So what you read here is not what I’ve written. It’s what I’ve said and someone else has written down. I will allow this because it seems that the only way to communicate with the white world is through the dead, dry leaves of a book. I don’t really care whether my words reach whites or not. They have already demonstrated through their history that they cannot hear, cannot see; they can only read (of course, there are exceptions, but the exceptions only prove the rule). I’m more concerned with American Indian people, students and others, who have begun to be absorbed into the white world through universities and other institutions. But even then it’s a marginal sort of concern. It’s very possible to grow into a red face with a white mind; and if that’s a person’s individual choice, so be it, but I have no use for them. This is part of the process of cultural genocide being waged by Europeans against American Indian peoples’ today. My concern is with those American Indians who choose to resist this genocide, but who may be confused as to how to proceed.
(You notice I use the term American Indian rather than Native American or Native indigenous people or Amerindian when referring to my people. There has been some controversy about such terms, and frankly, at this point, I find it absurd. Primarily it seems that American Indian is being rejected as European in origin–which is true. But all the above terms are European in origin; the only non-European way is to speak of Lakota–or, more precisely, of Oglala, Brule, etc.–and of the Dineh, the Miccousukee, and all the rest of the several hundred correct tribal names.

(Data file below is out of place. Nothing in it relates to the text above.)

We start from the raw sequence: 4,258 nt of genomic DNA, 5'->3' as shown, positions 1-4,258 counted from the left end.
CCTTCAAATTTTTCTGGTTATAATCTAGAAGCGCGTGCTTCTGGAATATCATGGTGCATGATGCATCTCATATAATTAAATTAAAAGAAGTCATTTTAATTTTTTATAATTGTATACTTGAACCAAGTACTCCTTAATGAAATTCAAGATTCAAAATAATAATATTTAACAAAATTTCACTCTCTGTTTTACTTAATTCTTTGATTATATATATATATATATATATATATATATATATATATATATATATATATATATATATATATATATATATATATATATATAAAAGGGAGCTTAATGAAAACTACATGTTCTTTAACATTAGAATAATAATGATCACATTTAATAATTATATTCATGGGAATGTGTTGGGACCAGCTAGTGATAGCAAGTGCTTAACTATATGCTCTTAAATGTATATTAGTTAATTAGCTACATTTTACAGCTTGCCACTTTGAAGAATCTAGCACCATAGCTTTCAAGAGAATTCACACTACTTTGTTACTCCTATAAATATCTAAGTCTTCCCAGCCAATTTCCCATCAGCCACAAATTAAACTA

(There is also some confusion about the word Indian, a mistaken belief that it refers somehow to the country, India. When Columbus washed up on the beach in the Caribbean, he was not looking for a country called India. Europeans were calling that country Hindustan in 1492. Look it up on the old maps. Columbus called the tribal people he met “Indio,” from the Italian in dio, meaning “in God.”)
It takes a strong effort on the part of each American Indian not to become Europeanized. The strength for this effort can only come from the traditional ways, the traditional values that our elders retain. It must come from the hoop, the four directions, the relations: it cannot come from the pages of a book or a thousand books. No European can ever teach a Lakota to be Lakota, a Hopi to be Hopi. A master’s degree in “Indian Studies” or in “education” or in anything else cannot make a person into a human being or provide knowledge into traditional ways. It can only make you into a mental European, an outsider.